Using digital tools and online content to enhance traditional curriculum and learning methods should be direct and easy, right? As teachers, we all recognize that both digital and online materials can be used to create a more “fun” learning environment, integrate an atmosphere of flexibility into traditional teaching methods, improve your own time management issues, increase student engagement and, yes – save money! So, given these great “perks,” why aren’t all teachers using a blend of technology, online curriculum, and textbooks in the classroom?
BLENDED LEARNING AND TECHNOLOGY ACCESS
The idea of integrating digital and online content with traditional teaching methods is known as “blended learning.” Individual student access to technology is crucial to the implementation of blended learning.
When it comes to the reality and needs of technology access for blended learning classrooms, one of the most obvious mistakes we’re making these days is insisting that our students surrender their cellphones at the door or requiring that they put away their phones and tablets during classroom hours. This is a mistake because, not only are most of these kids carrying cellphones and tablets with them every day, but they gravitate towards these tools. So why not accept that this is the case and start looking at these personal technology items as teaching tools rather than as a nuisance to be “disappeared” at the start of every classroom day? Why not USE them as part of your instructional toolbox?
While the fact that some of your students are walking in the front door with their own technology tools can be a real asset to your budget and your time commitment, it’s also important to consider the needs of students who don’t have access to their own tools and may not even have access to a computer or the Internet at home. This is the very real problem of lack of technology and digital content access and may potentially be solved by helping these students learn to use your school’s computer lab, or creating a “laptop check-out program” that allows students to take a laptop home on a one-night-at-a-time basis. If your school does not have the budget to fund a technology lab or laptop checkout program, look for granting opportunities that could help put the tools in your school. For example, many city libraries have programs (sometimes known as “Friends of the Library”) that are focused on small grant programs for technology-based classroom projects. A Computer Learning Lab would be a great place to use this kind of an opportunity.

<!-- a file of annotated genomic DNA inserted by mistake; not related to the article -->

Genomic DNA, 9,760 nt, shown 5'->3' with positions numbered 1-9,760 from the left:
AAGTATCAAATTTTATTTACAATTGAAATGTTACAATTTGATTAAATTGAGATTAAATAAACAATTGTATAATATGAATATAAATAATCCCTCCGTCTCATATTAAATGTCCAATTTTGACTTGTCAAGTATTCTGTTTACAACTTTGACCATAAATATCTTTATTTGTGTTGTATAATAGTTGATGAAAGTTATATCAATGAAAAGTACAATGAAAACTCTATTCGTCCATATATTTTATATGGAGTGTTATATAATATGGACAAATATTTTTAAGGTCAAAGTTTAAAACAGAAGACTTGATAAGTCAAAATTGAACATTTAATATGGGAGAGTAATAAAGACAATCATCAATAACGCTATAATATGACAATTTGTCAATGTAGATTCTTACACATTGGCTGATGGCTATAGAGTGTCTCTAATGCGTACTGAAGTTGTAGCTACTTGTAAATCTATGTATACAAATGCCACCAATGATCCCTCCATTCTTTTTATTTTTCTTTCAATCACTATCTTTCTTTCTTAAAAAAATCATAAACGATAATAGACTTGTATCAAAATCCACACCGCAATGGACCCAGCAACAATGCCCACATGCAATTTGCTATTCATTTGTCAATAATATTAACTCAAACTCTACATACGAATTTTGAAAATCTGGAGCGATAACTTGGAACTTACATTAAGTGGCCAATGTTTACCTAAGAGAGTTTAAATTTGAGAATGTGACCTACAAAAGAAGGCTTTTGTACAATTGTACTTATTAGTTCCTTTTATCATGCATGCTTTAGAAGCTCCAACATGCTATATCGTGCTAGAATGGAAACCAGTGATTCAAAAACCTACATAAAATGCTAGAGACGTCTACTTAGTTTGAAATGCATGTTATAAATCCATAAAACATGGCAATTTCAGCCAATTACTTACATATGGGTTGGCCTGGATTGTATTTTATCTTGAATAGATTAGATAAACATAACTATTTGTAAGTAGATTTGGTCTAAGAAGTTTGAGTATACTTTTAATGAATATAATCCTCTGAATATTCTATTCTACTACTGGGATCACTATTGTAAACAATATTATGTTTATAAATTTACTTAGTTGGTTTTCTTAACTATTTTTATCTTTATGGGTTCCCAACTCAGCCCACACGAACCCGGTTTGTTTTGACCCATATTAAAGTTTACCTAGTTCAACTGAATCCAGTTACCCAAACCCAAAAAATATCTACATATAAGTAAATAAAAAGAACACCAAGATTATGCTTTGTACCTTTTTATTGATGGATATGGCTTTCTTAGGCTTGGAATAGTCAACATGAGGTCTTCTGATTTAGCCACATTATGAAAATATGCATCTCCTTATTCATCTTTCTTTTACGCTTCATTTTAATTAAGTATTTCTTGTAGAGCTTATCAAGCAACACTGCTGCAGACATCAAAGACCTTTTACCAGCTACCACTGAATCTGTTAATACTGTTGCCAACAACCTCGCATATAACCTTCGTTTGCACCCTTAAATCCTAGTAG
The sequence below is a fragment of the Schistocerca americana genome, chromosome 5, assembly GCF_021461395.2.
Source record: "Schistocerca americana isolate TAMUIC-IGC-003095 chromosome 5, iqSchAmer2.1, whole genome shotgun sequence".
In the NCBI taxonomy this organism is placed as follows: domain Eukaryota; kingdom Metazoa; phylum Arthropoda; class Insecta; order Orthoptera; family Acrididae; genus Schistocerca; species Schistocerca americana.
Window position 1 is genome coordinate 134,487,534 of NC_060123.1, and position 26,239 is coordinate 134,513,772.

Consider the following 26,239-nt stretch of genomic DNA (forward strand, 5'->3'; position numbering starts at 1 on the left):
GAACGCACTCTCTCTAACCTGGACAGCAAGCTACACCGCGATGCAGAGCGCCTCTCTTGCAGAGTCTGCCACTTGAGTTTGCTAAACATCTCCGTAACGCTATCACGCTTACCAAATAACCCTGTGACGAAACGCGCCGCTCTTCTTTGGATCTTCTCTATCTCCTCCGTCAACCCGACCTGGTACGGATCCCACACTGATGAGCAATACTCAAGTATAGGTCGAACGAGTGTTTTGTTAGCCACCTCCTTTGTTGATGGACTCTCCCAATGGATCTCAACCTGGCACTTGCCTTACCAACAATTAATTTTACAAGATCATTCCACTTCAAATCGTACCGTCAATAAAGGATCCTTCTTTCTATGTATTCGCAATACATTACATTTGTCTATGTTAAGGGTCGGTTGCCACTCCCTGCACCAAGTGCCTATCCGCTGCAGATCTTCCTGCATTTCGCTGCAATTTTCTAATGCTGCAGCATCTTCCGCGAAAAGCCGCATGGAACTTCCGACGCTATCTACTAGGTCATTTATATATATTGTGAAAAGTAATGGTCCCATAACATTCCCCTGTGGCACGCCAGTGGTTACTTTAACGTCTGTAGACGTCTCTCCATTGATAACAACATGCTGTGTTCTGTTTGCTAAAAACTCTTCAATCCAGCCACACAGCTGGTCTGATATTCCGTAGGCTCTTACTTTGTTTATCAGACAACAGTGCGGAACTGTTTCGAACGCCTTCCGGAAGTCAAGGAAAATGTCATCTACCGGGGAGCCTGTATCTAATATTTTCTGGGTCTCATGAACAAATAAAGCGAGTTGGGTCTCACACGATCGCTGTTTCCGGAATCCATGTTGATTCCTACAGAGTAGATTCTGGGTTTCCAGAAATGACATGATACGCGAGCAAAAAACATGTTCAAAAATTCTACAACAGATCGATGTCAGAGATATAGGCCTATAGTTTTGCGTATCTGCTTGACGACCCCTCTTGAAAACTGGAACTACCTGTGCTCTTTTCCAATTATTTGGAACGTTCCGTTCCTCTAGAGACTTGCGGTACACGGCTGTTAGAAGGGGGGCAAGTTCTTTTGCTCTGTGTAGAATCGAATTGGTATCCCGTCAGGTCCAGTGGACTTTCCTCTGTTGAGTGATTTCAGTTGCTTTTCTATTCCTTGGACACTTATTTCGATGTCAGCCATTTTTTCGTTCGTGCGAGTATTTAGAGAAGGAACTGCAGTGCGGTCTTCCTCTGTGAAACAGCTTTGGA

The idea of blended learning can be really exciting for students but can sometimes create unrealistic expectations on the part of parents who may not understand what the opportunities related to your school’s learning lab or laptop checkout programs or other elements of the program might be. It will be important to make sure both students and parents understand just what the idea of blended learning is, and how it can and should be used in both the classroom and at home. Provide a sample lesson to parents. Hold a classroom open house where you can lead tours of your learning station arrangement for both parents and their children. Guide parents through the learning platform approach so they are aware of what will be expected of their children. Ongoing communication with parents will pay off one hundred fold both in the ease of transitioning to a blended learning model and in gaining important parental support for the program.
START USING BLENDED LEARNING TODAY!
You’ll be pleasantly surprised at the outcome! Not only will you save money, but you’ll save time because using online curricula allows you to spend less time supervising students, delivering textbook-based lectures, and grading assignments and more time interacting with your students on a more personal basis. For an exciting selection of seven complete curriculum programs, you can use immediately and with confidence, visit www.globalstudentnetwork.com and – start blending today!